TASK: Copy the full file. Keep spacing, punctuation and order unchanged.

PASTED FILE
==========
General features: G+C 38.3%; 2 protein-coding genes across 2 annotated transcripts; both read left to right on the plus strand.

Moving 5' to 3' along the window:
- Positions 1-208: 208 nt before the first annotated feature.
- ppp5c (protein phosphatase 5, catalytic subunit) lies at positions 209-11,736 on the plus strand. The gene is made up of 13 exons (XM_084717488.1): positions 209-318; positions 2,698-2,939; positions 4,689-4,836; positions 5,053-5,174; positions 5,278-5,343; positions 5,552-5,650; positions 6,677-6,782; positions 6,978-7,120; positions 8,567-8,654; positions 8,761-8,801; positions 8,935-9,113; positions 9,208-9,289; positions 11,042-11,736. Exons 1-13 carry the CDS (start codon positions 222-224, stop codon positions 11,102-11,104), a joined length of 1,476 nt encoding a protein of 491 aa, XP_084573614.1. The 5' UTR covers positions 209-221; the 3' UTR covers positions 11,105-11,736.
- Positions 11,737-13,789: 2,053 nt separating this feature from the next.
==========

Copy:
General features: G+C 38.3%; 2 protein-coding genes across 2 annotated transcripts; both read left to right on the plus strand.

Moving 5' to 3' along the window:
- Positions 1-208: 208 nt before the first annotated feature.
- ppp5c (protein phosphatase 5, catalytic subunit) lies at positions 209-11,736 on the plus strand. The gene is made up of 13 exons (XM_084717488.1): positions 209-318; positions 2,698-2,939; positions 4,689-4,836; positions 5,053-5,174; positions 5,278-5,343; positions 5,552-5,650; positions 6,677-6,782; positions 6,978-7,120; positions 8,567-8,654; positions 8,761-8,801; positions 8,935-9,113; positions 9,208-9,289; positions 11,042-11,736. Exons 1-13 carry the CDS (start codon positions 222-224, stop codon positions 11,102-11,104), a joined length of 1,476 nt encoding a protein of 491 aa, XP_084573614.1. The 5' UTR covers positions 209-221; the 3' UTR covers positions 11,105-11,736.
- Positions 11,737-13,789: 2,053 nt separating this feature from the next.